India lost to New Zealand by eight wickets and are in danger of crashing out of the T20 World Cup with three more games left. India's pace bowling spearhead Jasprit Bumrah on Sunday said that the batters tried to play "an attacking game" in a bid to give extra 30 runs to the bowlers on a dew-laden surface as that was the communication from the team management.
Interestingly, Bumrah's take on batters playing an "attacking game" came minutes after skipper Virat Kohli's bold admission at the post-match presentation that neither his men had shown proper "body language" nor were they "brave" in their approach.
The difference in statements between the skipper and his premier pacer showed that "communication" indeed has been a problem.
"Batters wanted to give a cushion of 20 to 30 extra runs and in that process, they played a lot of attacking shots, which didn't come off today. In the 2nd innings, batting does get easier so they wanted to give that cushion to the bowlers and, in that thought process, played lot of attacking shots," Bumrah tried his best to defend the indefensible.
The pacer said that communication was clear as to what the situation of the game is.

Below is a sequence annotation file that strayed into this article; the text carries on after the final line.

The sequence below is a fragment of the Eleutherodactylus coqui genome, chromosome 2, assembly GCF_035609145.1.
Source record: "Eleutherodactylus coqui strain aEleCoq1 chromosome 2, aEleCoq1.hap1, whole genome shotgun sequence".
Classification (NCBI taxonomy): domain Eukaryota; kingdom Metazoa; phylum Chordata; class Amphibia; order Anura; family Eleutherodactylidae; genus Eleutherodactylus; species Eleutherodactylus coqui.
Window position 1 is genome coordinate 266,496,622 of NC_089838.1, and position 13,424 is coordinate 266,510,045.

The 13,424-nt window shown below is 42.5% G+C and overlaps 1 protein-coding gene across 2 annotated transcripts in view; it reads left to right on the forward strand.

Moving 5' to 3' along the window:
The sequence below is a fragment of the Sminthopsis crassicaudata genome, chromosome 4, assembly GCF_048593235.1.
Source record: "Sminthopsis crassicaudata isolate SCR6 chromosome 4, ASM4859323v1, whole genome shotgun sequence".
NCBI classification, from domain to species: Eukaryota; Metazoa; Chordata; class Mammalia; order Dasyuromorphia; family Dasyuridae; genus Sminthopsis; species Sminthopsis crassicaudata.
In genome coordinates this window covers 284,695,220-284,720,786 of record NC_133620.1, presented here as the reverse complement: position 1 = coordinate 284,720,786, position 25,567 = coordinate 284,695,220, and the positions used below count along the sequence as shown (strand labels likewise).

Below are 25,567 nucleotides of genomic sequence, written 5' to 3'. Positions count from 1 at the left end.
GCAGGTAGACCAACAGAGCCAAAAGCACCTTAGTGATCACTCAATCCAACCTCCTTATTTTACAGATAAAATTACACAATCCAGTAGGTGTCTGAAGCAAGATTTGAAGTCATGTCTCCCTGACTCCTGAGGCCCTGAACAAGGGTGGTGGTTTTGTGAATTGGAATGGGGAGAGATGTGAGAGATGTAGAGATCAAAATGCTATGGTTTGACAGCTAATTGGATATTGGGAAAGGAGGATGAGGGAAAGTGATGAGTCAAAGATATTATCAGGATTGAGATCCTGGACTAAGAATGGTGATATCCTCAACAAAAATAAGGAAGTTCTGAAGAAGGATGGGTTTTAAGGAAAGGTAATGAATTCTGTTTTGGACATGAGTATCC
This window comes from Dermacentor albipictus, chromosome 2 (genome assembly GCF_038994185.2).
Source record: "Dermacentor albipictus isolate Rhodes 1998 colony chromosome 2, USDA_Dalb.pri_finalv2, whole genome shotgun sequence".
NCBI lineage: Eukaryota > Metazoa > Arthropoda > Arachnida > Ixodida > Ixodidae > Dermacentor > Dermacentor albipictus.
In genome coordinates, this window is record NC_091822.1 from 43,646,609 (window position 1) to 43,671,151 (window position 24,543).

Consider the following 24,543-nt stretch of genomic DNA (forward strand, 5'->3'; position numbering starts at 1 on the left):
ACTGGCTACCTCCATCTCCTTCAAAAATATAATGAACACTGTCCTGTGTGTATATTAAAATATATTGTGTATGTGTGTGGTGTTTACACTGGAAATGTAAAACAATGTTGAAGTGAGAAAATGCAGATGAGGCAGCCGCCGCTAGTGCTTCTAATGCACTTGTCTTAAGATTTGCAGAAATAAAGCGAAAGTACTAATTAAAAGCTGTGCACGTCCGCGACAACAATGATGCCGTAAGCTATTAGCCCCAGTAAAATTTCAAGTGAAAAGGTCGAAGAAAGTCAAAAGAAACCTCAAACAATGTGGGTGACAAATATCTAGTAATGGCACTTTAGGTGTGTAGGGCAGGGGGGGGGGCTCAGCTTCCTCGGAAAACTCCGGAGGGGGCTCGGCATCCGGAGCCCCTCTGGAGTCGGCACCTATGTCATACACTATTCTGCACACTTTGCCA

"Scoring 25 to 3 runs (on a two-paced wicket) was not very easy but that was the extra responsibility that you had to take. It's difficult and that's why everyone playing the evening games is choosing to bowl first. There's massive difference and our batters knew they had to give us a cushion. They tried their best and it didn't come off today," Bumrah said.
One of the primary reasons for India's failure, according to Bumrah, is that the team batting first found that the ball was holding up and three batters -- KL Rahul, Rohit Sharma and Ishan Kishan -- who tried the 'pick-up pull shot' couldn't execute it. That wasn't the problem in the second innings.
"In the second innings, the length ball was not holding up. In the first innings, the ball was holding and so pick-up pulls weren't coming off. So shot-making was difficult. Those options changed in the 2nd innings," he said.
But for Bumrah, he doesn't get too bogged down by defeats. "Some days would be good and some days bad. Don't get too high on good days and neither too low on bad days. All of these things are part and parcel, stay in the moment and analyze what went well and move forward," he said.